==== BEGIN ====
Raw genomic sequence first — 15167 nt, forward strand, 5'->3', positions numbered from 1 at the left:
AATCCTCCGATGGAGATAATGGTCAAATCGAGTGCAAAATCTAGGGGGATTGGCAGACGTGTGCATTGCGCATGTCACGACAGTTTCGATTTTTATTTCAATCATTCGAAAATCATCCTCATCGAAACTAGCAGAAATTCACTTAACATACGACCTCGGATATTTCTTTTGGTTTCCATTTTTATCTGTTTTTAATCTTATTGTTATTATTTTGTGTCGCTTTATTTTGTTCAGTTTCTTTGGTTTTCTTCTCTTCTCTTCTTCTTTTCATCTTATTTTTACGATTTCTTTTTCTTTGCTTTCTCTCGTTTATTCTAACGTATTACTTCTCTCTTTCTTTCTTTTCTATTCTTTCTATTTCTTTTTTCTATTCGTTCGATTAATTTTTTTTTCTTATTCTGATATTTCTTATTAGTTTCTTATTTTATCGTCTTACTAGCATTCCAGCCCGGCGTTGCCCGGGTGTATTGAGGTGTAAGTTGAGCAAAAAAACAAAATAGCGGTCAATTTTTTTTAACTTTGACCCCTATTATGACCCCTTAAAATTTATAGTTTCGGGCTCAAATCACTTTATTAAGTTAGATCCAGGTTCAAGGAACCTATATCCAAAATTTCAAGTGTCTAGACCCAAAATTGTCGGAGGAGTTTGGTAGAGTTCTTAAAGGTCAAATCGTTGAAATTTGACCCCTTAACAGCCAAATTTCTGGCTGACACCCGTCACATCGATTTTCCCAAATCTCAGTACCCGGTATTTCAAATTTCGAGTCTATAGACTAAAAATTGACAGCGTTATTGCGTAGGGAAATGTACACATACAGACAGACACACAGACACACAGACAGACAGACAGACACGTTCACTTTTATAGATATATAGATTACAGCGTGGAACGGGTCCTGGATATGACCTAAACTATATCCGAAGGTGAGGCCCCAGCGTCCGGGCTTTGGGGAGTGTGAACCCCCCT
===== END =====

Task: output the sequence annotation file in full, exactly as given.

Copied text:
Raw genomic sequence first — 15167 nt, forward strand, 5'->3', positions numbered from 1 at the left:
AATCCTCCGATGGAGATAATGGTCAAATCGAGTGCAAAATCTAGGGGGATTGGCAGACGTGTGCATTGCGCATGTCACGACAGTTTCGATTTTTATTTCAATCATTCGAAAATCATCCTCATCGAAACTAGCAGAAATTCACTTAACATACGACCTCGGATATTTCTTTTGGTTTCCATTTTTATCTGTTTTTAATCTTATTGTTATTATTTTGTGTCGCTTTATTTTGTTCAGTTTCTTTGGTTTTCTTCTCTTCTCTTCTTCTTTTCATCTTATTTTTACGATTTCTTTTTCTTTGCTTTCTCTCGTTTATTCTAACGTATTACTTCTCTCTTTCTTTCTTTTCTATTCTTTCTATTTCTTTTTTCTATTCGTTCGATTAATTTTTTTTTCTTATTCTGATATTTCTTATTAGTTTCTTATTTTATCGTCTTACTAGCATTCCAGCCCGGCGTTGCCCGGGTGTATTGAGGTGTAAGTTGAGCAAAAAAACAAAATAGCGGTCAATTTTTTTTAACTTTGACCCCTATTATGACCCCTTAAAATTTATAGTTTCGGGCTCAAATCACTTTATTAAGTTAGATCCAGGTTCAAGGAACCTATATCCAAAATTTCAAGTGTCTAGACCCAAAATTGTCGGAGGAGTTTGGTAGAGTTCTTAAAGGTCAAATCGTTGAAATTTGACCCCTTAACAGCCAAATTTCTGGCTGACACCCGTCACATCGATTTTCCCAAATCTCAGTACCCGGTATTTCAAATTTCGAGTCTATAGACTAAAAATTGACAGCGTTATTGCGTAGGGAAATGTACACATACAGACAGACACACAGACACACAGACAGACAGACAGACACGTTCACTTTTATAGATATATAGATTACAGCGTGGAACGGGTCCTGGATATGACCTAAACTATATCCGAAGGTGAGGCCCCAGCGTCCGGGCTTTGGGGAGTGTGAACCCCCCT